Vector Solution

SDP Solution

Integral Solution

Relaxation

Integer Quadratic Programming

Vector Formulation

- We relax xi into a (m1)-dimensional unit vector

yi. - Replace the integer constant 1 with another unit

vector y0 (1, 0, , 0).

SDP Formulation

Vector Formulation

- Let Y (y0 y1 ym)T(y0 y1 ym)

Reformulation

Vector Formulation

Solving SDP

Semidefinite Programming

- The SDP problem can be solved by algorithms such

as the interior point method in polynomial time. - We can obtain the SDP solution matrix Y.

Decomposition

SDP Solution

- Recall that Y (y0 y1 ym)T(y0 y1 ym).
- Use the incomplete Choleskey decomposition method

to obtain vector solutions y0, y1, , ym.

Randomized Rounding

IntegralSolution

Vector Solution

- Randomly generate two unit vectors z1 and z2.
- Set xi 1 if
- ( z1 yi ) ( z1 y0 ) gt 0, and
- ( z2 yi ) ( z2 y0 ) gt 0.
- Set xi -1 otherwise.

We will discuss this later

Iterative Process

Integer Quadratic Programming

- Check if all inequalities are satisfied.
- No, repeat this algorithm only for those

unsatisfied inequalities. - Yes, we are done.

Analysis of the SDP-relaxation Algorithm

- Recall the randomized rounding
- Randomly generate two unit vectors z1 and z2.
- Set xi 1 if
- ( z1 yi ) ( z1 y0 ) gt 0, and
- ( z2 yi ) ( z2 y0 ) gt 0.
- Set xi -1 otherwise.
- We will show that the randomized rounding outputs

a solution Ew at least as good as the optimal

solution.

Analysis of the SDP-relaxation Algorithm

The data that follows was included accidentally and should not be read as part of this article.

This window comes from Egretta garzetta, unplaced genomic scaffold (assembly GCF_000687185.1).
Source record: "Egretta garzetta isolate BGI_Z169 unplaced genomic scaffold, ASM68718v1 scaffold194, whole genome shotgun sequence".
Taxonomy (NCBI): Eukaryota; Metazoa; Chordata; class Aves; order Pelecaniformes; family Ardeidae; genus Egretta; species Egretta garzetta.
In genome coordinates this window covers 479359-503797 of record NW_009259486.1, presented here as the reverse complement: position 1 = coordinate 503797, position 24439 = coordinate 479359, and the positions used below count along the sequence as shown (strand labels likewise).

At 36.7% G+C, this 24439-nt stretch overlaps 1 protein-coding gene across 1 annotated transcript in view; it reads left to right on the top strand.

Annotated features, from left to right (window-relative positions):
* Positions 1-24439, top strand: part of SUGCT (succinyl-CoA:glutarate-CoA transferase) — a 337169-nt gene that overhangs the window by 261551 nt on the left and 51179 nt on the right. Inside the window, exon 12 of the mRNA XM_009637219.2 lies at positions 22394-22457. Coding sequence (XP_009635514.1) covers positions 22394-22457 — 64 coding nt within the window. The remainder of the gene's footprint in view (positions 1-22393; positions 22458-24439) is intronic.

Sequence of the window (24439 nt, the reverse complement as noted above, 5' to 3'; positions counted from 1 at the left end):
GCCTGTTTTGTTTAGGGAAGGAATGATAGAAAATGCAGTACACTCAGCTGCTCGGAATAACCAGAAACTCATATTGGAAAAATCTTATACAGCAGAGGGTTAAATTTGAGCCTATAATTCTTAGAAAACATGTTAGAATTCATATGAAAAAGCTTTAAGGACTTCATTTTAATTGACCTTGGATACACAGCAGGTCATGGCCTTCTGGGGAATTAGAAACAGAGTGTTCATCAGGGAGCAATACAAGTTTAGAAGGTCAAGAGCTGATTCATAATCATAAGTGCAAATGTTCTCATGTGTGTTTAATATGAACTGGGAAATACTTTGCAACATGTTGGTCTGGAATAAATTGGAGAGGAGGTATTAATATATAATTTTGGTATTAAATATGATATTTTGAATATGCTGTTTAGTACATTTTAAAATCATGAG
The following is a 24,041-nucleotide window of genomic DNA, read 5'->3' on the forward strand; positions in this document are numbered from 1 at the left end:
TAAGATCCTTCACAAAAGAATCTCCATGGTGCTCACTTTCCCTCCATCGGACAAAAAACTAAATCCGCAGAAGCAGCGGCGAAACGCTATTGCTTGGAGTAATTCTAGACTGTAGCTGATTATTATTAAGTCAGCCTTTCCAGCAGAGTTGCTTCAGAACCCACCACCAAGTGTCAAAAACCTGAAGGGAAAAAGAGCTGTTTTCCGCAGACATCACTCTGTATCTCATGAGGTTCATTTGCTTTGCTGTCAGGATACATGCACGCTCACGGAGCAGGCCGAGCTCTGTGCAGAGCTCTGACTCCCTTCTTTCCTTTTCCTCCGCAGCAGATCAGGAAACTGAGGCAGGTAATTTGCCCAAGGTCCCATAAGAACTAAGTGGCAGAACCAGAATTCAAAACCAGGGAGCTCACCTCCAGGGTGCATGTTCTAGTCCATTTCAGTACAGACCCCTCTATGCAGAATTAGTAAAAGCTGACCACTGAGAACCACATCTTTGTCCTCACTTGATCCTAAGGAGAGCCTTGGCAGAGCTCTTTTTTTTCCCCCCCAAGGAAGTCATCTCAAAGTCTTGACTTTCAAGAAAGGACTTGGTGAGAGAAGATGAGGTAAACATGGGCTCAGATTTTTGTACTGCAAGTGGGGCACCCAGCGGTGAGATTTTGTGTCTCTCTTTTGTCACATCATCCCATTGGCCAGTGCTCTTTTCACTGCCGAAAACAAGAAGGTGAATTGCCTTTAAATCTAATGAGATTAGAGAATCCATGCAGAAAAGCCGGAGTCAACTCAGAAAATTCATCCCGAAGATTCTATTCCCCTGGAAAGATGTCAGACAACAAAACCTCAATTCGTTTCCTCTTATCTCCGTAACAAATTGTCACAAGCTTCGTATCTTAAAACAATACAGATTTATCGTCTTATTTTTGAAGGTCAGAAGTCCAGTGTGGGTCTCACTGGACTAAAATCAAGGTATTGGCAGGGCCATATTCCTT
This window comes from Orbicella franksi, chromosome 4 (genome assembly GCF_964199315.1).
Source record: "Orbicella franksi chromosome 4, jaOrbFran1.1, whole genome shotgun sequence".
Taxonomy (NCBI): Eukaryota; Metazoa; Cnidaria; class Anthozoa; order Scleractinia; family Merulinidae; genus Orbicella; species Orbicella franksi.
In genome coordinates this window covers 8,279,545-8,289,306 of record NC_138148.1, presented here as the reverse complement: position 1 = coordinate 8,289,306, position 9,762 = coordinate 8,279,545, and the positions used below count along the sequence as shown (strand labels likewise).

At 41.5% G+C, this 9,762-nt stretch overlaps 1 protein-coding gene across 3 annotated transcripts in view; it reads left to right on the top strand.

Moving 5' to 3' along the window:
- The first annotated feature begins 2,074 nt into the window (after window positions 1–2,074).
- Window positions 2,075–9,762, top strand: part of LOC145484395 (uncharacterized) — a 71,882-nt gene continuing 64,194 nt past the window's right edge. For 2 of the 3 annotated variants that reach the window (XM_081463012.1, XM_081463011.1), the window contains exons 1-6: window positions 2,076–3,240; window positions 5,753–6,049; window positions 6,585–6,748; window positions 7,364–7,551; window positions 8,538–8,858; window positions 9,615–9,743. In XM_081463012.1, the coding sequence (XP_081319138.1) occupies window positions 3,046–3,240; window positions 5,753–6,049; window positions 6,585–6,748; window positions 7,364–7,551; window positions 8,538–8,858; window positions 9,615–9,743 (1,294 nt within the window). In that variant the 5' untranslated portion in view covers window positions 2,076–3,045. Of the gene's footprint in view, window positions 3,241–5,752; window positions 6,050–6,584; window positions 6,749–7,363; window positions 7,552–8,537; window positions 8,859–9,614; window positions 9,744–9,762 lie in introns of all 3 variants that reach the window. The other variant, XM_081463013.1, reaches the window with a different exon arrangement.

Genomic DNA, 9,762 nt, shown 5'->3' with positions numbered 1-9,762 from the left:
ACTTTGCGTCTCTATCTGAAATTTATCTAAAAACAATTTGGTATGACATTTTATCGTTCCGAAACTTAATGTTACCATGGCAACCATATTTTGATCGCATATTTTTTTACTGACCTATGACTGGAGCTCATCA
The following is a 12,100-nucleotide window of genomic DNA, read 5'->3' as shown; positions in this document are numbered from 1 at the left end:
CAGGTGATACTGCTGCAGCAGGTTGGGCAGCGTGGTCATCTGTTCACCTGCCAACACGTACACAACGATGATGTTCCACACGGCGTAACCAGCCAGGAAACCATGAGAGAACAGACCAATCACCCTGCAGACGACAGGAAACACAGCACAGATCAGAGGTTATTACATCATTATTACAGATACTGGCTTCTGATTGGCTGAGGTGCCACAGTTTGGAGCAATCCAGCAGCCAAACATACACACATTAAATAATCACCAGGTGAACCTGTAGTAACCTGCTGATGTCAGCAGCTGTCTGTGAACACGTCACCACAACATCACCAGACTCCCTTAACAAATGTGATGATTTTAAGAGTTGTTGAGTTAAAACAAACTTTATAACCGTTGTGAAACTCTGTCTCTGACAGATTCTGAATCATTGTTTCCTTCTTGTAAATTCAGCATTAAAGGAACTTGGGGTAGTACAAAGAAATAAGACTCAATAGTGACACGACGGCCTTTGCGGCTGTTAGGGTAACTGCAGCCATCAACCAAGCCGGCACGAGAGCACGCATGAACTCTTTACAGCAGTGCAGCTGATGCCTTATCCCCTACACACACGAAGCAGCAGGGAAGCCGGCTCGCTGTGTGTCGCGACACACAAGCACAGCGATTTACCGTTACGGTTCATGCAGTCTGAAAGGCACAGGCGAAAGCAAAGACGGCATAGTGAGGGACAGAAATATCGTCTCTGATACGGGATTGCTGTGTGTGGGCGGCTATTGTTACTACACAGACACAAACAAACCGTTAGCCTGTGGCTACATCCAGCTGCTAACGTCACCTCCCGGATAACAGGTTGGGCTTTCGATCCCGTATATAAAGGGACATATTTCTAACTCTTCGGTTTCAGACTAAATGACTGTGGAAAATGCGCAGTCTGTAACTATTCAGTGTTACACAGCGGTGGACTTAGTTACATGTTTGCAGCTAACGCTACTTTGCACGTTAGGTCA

- The randomized rounding method can output a

solution Ew at least as good as the optimal

solution. - We will show OPT(IQP) OPT(SDP) Ew.
- The solution space of SDP includes that of IQP,
- We already have OPT(IQP) OPT(SDP).
- We can set yi (1,0,0,0, ) ? xi 1.
- We can set yi (-1,0,0,0, ) ? xi -1.

Analysis of the SDP-relaxation Algorithm

- We still need to prove
- OPT(IQP) OPT(SDP) Ew.

gt lt?

Analysis of the SDP-relaxation Algorithm

- Recall xi 1 if
- ( z1 yi ) ( z1 y0 ) gt 0, and
- ( z2 yi ) ( z2 y0 ) gt 0.
- Note that cos? vi vj
- Let the angle between vectors y0 and yi be ?.
- Recall that cos? gt 0 when ?0, p/2 or p, 3p/2.

Analysis of the SDP-relaxation Algorithm

- Recall xi 1 if
- ( z1 yi ) ( z1 y0 ) gt 0, and
- ( z2 yi ) ( z2 y0 ) gt 0.
- Let the angle between vectors y0 and yi be ?.
- ( z1 yi ) ( z1 y0 ) gt 0 if z1 is within region

(p-?) or the opposite region. - ( z2 yi ) ( z2 y0 ) gt 0 if z2 is within region

(p-?) or the opposite region.. - xi 1 with probability ((p-?) /p)2.

Analysis of the SDP-relaxation Algorithm

Analysis of the SDP-relaxation Algorithm

- We now complete the proof
- OPT(IQP) OPT(SDP) Ew.

Simulation Methods